The final note on logistics is training. Implementing even a simple tool will require at least some level of support and training with your staff. Look to a mobile software provider that commits to this training with no additional fees.
Putting it into practice
Once you’ve selected an appropriate tool for your business, it’s time to put it to work. Documentation is a critical element to your workflow, so implementation shouldn’t be taken lightly.
Here are some best practices to make sure your implementation is successful:
- Parallel: Initially, do your documentation on both paper and mobile device until the training and integrity of your implementation are reliable. Lost data can be very costly.
- Consistency: Once you implement, ensure it is used 100 percent of the time. Inconsistency will confuse your staff, create problems when looking up historical data in the future and negatively impact the skill level of your team using the tool. You chose it because it is the best way, so stick with it.
- Partner: The provider of the software should be a partner in your success. Make them accountable for delivering against their promises. Train early and often and lean on them for tech support. If they don’t provide it, you may have chosen the wrong partner. Better to find out early than late.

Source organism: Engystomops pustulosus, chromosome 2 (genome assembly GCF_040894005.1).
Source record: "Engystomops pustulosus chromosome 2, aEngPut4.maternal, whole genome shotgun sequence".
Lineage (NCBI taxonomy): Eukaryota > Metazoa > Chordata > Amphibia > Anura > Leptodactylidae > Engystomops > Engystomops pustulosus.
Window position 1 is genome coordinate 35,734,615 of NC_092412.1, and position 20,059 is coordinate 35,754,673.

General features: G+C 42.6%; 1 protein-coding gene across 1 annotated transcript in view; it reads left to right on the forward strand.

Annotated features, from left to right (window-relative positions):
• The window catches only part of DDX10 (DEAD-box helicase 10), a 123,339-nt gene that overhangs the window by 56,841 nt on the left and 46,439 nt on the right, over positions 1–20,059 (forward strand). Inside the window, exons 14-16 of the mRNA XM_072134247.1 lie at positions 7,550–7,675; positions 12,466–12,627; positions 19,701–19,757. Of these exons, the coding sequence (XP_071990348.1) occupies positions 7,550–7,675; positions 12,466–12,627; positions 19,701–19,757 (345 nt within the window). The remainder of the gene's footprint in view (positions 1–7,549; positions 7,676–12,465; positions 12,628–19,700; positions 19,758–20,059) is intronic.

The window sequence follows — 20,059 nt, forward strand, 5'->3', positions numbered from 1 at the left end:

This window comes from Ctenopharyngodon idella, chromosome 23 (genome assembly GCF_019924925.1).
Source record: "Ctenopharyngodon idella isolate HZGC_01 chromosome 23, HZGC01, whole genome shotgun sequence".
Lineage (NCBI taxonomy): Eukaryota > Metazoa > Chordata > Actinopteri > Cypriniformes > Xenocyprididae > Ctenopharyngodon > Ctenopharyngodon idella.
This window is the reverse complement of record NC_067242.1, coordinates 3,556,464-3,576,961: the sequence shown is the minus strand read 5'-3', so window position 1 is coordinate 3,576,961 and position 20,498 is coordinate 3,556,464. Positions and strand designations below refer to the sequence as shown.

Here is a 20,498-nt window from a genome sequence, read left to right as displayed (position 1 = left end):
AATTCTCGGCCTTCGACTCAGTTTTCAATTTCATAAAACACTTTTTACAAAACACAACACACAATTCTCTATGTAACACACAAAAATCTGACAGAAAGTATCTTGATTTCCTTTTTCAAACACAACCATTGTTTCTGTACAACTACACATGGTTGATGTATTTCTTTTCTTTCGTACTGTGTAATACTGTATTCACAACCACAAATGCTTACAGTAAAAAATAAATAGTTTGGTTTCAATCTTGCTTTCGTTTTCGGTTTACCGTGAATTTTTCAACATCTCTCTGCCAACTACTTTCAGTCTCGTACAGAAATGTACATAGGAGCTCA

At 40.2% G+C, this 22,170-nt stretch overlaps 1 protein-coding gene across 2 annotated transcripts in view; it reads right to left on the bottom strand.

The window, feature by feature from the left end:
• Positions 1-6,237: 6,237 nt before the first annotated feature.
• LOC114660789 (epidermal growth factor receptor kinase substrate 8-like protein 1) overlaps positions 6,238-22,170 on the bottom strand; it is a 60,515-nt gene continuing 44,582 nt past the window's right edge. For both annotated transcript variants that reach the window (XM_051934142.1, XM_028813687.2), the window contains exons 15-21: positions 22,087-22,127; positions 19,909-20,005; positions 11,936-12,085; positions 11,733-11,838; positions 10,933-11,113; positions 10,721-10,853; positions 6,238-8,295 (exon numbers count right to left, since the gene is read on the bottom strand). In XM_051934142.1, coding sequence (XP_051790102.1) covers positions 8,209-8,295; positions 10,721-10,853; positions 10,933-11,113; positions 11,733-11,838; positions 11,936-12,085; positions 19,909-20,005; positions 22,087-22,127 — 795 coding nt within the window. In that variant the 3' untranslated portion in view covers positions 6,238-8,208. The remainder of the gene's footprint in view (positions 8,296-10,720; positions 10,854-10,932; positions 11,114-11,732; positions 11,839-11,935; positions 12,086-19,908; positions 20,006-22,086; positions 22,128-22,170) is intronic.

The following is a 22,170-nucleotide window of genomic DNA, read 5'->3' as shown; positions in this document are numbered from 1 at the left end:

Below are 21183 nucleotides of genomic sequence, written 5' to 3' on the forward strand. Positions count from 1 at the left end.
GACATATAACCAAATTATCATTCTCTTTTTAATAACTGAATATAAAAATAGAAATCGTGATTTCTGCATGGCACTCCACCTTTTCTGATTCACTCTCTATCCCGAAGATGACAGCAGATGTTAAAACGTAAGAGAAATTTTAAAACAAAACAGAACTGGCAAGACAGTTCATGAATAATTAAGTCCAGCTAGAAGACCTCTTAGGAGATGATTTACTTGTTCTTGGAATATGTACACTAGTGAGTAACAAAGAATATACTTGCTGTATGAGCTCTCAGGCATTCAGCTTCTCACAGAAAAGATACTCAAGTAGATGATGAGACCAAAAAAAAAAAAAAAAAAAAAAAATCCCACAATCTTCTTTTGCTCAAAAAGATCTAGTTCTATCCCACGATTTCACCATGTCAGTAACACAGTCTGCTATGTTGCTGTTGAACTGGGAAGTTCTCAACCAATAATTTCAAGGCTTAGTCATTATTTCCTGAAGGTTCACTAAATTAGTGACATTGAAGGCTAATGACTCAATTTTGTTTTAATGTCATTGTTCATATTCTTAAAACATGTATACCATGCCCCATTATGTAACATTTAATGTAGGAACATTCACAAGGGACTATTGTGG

As the technical director for Legend Brands, and an active industry advocate and volunteer with the Institute of Inspection, Cleaning and Restoration Certification (IICRC), the Restoration Industry Association (RIA) and the American Council for Accredited Certification, I’ve had the opportunity to become familiar with many aspects of our industry landscape, political makeup and changing technology throughout a career of more than 18 years and running.
This movement in particular to mobile documentation is of particular interest and concern to me as an industry stakeholder.
Consider heavily the application’s customer. An app designed for restoration project documentation… who should the customer be for such a tool? Analytics, calculations, reporting features… these should be designed with that individual’s needs in mind.
If you are of the same mind as I am, that individual should be the restoration contractor. When evaluating various tools and systems for your documentation needs, I encourage you to inquire with the producers of each tool. Who influences and manages the analytical tools, calculations and other reporting features?
It could be an interesting discussion…
Brandon Burton is the technical director at Legend Brands. He teaches IICRC-approved classes in the categories of Applied Structural Drying (ASD) and Water Damage Restoration (WRT). Burton has served the restoration community for more than 15 years as an IICRC-approved instructor, ANSI/IICRC S500 chair, RIA restoration council member, and many other industry roles. You can contact him at [email protected].
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February 21, 2023